December 2015The Arizona Republic’s December 9, 2015 newspaper headliner read:
"Pest leads food banks to turn away citrus"
The article stated that citrus fruit donated would only be accepted from commercial growers or approved donors. The reason being, the Asian Citrus Psyllid, an insect which acts as a vector for the bacterial disease known as Citrus Greening. This insect has been seen in parts of Maricopa County, and Buckeye, Wittman, and Gila Bend. The citrus greening bacteria, carried by the Asian Citrus Psyllid, kills citrus trees, and causes the citrus fruit to be very small, and makes the fruit taste bad. The disease has been devastating, killing over 150,000 acres of citrus in Florida. A quarantine is in effect, since
April, in the counties of Maricopa, Mohave, Pima, Santa Cruz, Yavapai, Yuma, and portions of La Paz. This is why the food banks want to limit the fruit donations to the nonquarantined areas.
Citrus fruit will be accepted by Valley Food Banks if folks call and make a reservation to have their trees gleaned. The fruit from backyards in the quarantined areas is safe to eat.. The food banks cannot accept fruit from quarantined areas, because of the possibility of spreading the bug.
There has been NO cases of citrus greening reported in Arizona, despite the presence of the Asian Citrus Psyllid, in areas of the state. The Department of Agriculture monitors commercial orchards, and backyard gardeners trees’ with sticky traps. Their vigilance will help to identify the insect, and hopefully help to curtail this insect.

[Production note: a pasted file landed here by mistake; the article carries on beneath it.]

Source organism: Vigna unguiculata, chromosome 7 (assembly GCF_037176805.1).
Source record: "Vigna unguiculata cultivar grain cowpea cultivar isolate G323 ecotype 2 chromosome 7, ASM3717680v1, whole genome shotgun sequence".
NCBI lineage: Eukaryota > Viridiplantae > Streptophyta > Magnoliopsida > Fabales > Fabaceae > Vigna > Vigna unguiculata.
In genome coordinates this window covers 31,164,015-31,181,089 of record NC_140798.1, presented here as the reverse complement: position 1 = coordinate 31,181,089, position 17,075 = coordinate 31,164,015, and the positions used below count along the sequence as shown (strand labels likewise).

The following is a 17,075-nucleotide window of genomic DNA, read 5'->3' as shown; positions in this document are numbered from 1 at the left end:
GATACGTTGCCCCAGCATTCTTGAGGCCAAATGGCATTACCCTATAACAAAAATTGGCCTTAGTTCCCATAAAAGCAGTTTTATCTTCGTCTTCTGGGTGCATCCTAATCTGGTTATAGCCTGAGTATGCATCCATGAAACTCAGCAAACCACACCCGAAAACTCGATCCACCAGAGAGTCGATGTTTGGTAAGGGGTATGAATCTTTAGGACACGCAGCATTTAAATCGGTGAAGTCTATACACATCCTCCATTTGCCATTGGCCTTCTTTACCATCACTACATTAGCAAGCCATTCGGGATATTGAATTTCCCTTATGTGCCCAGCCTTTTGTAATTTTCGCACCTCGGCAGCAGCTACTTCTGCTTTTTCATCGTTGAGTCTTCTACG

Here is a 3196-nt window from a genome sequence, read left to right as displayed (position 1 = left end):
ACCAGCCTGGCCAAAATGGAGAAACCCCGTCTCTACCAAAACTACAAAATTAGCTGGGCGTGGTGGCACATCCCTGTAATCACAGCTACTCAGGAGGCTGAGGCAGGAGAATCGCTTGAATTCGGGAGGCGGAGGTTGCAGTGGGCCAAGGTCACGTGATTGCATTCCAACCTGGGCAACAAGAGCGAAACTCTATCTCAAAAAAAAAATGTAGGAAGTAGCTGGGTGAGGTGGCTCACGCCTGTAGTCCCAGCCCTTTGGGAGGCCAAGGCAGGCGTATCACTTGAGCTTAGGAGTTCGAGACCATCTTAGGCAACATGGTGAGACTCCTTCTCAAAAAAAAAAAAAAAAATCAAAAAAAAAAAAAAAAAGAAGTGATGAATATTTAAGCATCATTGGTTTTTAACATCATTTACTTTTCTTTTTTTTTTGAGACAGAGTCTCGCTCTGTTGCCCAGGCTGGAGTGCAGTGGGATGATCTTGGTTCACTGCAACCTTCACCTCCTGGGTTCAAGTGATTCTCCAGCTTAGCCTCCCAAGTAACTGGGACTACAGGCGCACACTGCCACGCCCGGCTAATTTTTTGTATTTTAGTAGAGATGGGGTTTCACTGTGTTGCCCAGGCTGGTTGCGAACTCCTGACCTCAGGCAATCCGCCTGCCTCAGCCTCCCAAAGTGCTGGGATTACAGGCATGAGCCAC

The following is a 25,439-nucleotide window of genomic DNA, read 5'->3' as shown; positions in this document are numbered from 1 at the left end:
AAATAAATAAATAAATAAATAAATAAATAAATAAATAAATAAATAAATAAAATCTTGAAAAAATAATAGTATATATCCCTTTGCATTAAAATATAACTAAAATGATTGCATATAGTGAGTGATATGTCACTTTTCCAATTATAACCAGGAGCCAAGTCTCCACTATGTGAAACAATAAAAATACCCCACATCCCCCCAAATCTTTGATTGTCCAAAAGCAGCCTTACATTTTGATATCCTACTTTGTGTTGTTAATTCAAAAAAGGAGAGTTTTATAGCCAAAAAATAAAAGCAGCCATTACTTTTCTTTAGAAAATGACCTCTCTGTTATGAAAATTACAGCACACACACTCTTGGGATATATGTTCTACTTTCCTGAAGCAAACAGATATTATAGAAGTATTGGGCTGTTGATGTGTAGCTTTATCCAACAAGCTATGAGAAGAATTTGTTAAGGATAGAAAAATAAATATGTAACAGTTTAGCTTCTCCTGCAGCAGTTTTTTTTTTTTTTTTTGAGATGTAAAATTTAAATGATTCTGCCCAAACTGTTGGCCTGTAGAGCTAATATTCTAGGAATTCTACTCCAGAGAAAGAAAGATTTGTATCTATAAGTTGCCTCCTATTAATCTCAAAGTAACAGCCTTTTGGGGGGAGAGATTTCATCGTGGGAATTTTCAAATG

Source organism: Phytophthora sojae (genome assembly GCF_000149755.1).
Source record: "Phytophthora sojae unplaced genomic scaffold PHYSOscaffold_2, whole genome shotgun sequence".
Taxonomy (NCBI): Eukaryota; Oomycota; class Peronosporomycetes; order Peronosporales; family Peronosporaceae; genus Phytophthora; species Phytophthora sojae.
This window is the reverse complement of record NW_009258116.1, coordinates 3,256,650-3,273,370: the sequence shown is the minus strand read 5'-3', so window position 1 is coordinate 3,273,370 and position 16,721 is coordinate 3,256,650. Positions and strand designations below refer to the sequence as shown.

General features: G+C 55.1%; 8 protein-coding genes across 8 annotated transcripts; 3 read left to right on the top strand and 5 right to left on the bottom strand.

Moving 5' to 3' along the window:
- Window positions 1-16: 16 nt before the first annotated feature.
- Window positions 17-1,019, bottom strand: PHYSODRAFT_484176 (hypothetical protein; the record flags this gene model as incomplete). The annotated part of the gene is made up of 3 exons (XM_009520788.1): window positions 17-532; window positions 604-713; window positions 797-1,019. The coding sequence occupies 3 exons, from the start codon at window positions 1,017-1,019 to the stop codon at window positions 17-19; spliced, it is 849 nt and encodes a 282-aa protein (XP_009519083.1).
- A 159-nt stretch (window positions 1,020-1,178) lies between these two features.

Information From Arizona Department of Agriculture
- The Asian Citrus Psyllid is a vector for the bacterial disease Known as Cirrus Greening.
- The disease will cause fruit to have a bitter taste, be misshapen and not ripen fully.
- The Asian Citrus Psyllid has been detected in other locations, such as: Hawaii, Puerto Rico, Guam, Florida, Georgia, Mississippi, South Carolina, Alabama, Louisiana, Texas, California and Mexico.
- In recent years, the Psyllid has been detected inn Gila Bend, Arizona. However, the bacterial disease that it can carry – has NOT been detected in Arizona.
- Also, nature may protect Arizona’s citrus from the disease since Citrus Greening is less common in hot areas compared to cooler parts of the country. (Heat can also change how citrus trees grow. High temperatures paired with low humidity can slow growth during the summer. And psyllid prefer to feed on new tree tissue.)
- Additional Notes: The disease can spread by the Psyllid insects or grafting diseased budwood. The disease does NOT spread by casual contamination of personnel and tools or by wind and rain.
- For more information: www.asda.gov/PSD/acp.htm